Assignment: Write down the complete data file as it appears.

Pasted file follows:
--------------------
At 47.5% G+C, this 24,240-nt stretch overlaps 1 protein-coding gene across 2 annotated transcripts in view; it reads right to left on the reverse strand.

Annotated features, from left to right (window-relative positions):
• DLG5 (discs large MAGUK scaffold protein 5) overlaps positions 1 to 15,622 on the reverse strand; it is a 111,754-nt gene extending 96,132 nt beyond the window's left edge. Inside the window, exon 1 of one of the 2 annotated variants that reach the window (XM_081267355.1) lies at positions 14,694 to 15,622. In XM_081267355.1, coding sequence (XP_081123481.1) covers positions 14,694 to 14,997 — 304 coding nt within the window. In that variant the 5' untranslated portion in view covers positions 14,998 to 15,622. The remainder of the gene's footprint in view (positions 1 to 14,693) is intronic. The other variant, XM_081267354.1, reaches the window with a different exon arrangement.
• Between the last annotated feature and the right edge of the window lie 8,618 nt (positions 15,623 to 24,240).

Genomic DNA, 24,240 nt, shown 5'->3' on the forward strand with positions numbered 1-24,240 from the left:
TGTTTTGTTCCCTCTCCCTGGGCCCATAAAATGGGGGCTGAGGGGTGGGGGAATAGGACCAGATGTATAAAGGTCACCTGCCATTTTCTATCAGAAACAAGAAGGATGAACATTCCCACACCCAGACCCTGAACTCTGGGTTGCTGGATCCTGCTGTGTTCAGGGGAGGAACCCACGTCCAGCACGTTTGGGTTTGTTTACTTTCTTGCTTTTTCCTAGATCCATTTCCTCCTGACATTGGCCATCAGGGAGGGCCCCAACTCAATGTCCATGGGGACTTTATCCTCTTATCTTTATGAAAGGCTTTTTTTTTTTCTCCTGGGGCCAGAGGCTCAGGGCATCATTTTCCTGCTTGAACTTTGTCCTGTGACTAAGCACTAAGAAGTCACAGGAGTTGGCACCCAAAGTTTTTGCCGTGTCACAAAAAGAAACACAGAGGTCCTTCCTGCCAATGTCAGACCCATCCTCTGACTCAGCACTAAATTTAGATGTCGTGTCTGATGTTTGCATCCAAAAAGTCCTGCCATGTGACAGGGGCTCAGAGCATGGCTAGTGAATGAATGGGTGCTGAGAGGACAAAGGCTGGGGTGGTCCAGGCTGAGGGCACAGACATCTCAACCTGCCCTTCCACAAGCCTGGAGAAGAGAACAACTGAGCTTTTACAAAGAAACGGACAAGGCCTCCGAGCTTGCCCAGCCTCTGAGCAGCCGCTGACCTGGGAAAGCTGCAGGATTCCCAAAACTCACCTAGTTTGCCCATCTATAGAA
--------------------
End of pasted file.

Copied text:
At 47.5% G+C, this 24,240-nt stretch overlaps 1 protein-coding gene across 2 annotated transcripts in view; it reads right to left on the reverse strand.

Annotated features, from left to right (window-relative positions):
• DLG5 (discs large MAGUK scaffold protein 5) overlaps positions 1 to 15,622 on the reverse strand; it is a 111,754-nt gene extending 96,132 nt beyond the window's left edge. Inside the window, exon 1 of one of the 2 annotated variants that reach the window (XM_081267355.1) lies at positions 14,694 to 15,622. In XM_081267355.1, coding sequence (XP_081123481.1) covers positions 14,694 to 14,997 — 304 coding nt within the window. In that variant the 5' untranslated portion in view covers positions 14,998 to 15,622. The remainder of the gene's footprint in view (positions 1 to 14,693) is intronic. The other variant, XM_081267354.1, reaches the window with a different exon arrangement.
• Between the last annotated feature and the right edge of the window lie 8,618 nt (positions 15,623 to 24,240).

Genomic DNA, 24,240 nt, shown 5'->3' on the forward strand with positions numbered 1-24,240 from the left:
TGTTTTGTTCCCTCTCCCTGGGCCCATAAAATGGGGGCTGAGGGGTGGGGGAATAGGACCAGATGTATAAAGGTCACCTGCCATTTTCTATCAGAAACAAGAAGGATGAACATTCCCACACCCAGACCCTGAACTCTGGGTTGCTGGATCCTGCTGTGTTCAGGGGAGGAACCCACGTCCAGCACGTTTGGGTTTGTTTACTTTCTTGCTTTTTCCTAGATCCATTTCCTCCTGACATTGGCCATCAGGGAGGGCCCCAACTCAATGTCCATGGGGACTTTATCCTCTTATCTTTATGAAAGGCTTTTTTTTTTTCTCCTGGGGCCAGAGGCTCAGGGCATCATTTTCCTGCTTGAACTTTGTCCTGTGACTAAGCACTAAGAAGTCACAGGAGTTGGCACCCAAAGTTTTTGCCGTGTCACAAAAAGAAACACAGAGGTCCTTCCTGCCAATGTCAGACCCATCCTCTGACTCAGCACTAAATTTAGATGTCGTGTCTGATGTTTGCATCCAAAAAGTCCTGCCATGTGACAGGGGCTCAGAGCATGGCTAGTGAATGAATGGGTGCTGAGAGGACAAAGGCTGGGGTGGTCCAGGCTGAGGGCACAGACATCTCAACCTGCCCTTCCACAAGCCTGGAGAAGAGAACAACTGAGCTTTTACAAAGAAACGGACAAGGCCTCCGAGCTTGCCCAGCCTCTGAGCAGCCGCTGACCTGGGAAAGCTGCAGGATTCCCAAAACTCACCTAGTTTGCCCATCTATAGAA